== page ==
In India, the critical and public response to The Music Room was puzzled and lukewarm. Some critics who had been disconcerted by the international acclaim for Pather panchali—a film so alien to the conventional notion of Indian cinema—had concluded on the basis of that film and its successor that Ray was an untutored primitive, a kind of Bengali Robert Flaherty. The Music Room, with its distinguished lead actor and sophisticated subject matter, wrong-footed them, leaving them even more bewildered. The public, for its part, had never before seen an Indian film that integrated musical elements seamlessly into the story; this was not, it was felt, how music and dance should be used on the screen. Indeed, though Ray was already becoming the most internationally famous and respected of Indian directors, he would always remain something of a minority taste in his own country.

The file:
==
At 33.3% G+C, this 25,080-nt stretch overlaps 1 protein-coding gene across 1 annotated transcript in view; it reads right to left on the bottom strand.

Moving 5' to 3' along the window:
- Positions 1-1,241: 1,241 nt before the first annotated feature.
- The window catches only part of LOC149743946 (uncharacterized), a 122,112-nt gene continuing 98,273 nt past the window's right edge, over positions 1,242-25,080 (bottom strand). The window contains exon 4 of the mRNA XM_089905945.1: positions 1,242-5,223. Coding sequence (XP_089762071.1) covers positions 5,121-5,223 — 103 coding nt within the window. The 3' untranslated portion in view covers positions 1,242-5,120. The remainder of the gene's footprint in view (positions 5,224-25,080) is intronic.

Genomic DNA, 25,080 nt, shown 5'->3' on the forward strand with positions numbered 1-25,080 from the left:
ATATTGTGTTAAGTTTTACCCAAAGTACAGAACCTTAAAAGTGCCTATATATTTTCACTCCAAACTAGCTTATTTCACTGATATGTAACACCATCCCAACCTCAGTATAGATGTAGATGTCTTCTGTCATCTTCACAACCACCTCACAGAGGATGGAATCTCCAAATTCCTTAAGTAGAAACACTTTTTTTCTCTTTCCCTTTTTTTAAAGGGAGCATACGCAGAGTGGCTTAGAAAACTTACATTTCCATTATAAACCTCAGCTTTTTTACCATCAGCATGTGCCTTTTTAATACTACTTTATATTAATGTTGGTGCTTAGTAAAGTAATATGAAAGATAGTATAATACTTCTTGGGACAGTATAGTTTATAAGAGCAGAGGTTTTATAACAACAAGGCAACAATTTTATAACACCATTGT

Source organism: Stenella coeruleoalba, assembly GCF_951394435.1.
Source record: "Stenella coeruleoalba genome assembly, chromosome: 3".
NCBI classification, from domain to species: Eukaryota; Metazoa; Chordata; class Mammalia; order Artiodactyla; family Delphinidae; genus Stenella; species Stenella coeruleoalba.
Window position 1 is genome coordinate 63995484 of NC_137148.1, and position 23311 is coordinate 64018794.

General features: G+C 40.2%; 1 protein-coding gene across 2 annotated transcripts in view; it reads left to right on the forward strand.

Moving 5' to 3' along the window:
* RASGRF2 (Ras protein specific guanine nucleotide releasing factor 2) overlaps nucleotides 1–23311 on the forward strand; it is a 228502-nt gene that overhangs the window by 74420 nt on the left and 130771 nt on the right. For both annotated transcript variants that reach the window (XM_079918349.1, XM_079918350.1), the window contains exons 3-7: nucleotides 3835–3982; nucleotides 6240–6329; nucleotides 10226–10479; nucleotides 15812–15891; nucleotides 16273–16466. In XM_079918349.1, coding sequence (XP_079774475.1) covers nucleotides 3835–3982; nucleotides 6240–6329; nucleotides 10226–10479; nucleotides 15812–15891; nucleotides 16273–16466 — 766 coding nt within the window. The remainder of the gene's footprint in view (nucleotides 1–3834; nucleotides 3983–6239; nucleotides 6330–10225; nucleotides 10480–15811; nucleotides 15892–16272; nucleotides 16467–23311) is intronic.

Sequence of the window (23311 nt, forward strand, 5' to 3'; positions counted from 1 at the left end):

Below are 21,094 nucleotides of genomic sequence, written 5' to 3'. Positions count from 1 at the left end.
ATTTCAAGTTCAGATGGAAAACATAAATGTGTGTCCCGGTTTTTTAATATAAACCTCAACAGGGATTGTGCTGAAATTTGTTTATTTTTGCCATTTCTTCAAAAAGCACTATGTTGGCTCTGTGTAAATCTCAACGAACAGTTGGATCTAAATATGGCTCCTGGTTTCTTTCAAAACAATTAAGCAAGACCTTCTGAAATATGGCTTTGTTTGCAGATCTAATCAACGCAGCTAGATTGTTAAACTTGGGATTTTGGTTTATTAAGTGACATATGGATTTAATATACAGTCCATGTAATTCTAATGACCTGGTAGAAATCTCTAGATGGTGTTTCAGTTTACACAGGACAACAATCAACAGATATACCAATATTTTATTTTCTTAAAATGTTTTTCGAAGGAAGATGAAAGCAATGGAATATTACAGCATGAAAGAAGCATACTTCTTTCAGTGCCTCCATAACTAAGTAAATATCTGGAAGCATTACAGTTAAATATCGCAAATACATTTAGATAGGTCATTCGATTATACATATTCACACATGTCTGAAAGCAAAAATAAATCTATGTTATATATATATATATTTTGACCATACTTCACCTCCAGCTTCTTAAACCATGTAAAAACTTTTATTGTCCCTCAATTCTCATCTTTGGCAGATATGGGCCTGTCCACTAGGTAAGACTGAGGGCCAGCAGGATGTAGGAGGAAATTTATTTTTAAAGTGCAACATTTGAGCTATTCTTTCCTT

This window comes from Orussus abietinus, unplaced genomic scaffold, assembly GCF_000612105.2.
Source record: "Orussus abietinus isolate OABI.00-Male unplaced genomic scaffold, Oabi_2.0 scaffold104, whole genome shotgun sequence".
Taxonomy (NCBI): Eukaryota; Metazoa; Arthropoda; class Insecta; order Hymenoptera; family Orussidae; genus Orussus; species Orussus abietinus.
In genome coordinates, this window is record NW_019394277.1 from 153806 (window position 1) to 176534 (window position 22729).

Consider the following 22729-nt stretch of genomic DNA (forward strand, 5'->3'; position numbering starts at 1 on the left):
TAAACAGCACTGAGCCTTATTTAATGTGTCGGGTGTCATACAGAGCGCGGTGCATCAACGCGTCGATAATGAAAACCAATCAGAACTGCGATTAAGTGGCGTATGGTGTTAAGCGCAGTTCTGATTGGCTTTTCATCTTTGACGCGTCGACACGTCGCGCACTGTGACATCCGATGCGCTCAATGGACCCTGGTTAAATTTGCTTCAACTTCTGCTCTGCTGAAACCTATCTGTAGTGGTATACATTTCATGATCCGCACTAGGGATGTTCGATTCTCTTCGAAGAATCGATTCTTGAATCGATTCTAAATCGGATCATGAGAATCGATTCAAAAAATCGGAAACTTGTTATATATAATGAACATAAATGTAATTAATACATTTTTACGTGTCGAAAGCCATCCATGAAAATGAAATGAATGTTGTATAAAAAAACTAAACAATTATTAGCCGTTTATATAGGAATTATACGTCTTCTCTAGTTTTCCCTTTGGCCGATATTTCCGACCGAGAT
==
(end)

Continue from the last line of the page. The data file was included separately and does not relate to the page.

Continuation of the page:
Abroad, the success of Ray’s debut film had aroused considerable curiosity over what this exceptional director might do next. Initial reactions to Pather panchali had been mixed; not all foreign critics shared Lindsay Anderson’s enthusiasm. Bosley Crowther, all-powerful reviewer of the New York Times, was notoriously unsympathetic (as he was to certain other acclaimed masterworks of the art-house era, such as L’avventura and Bonnie and Clyde), though he was later to recant his dismissive views. But by the time of The Music Room’s overseas release, Ray’s reputation had blossomed to the point that the new film was assured of an audience and of considered reviews—even though Ray himself, believing it too culturally specific to attract non-Indian audiences, “didn’t think it would export at all.”
In subsequent years, the film’s reputation steadily grew, along with Ray’s stature as an artist. (In 1981, more than two decades after it was made, it was a rerelease of The Music Room that finally succeeded in opening up the hitherto indifferent French market to Ray’s films.) Today, The Music Room can be seen as an early pointer to the future breadth and variety of Ray’s work, as well as to the grace, lucidity, grasp of social resonance, and sympathetic insight into complex human emotions that make him one of the world’s finest filmmakers.
Philip Kemp is a freelance reviewer, film historian, and regular contributor to Sight & Sound, Total Film, and DVD Review. He teaches film journalism at the University of Leicester.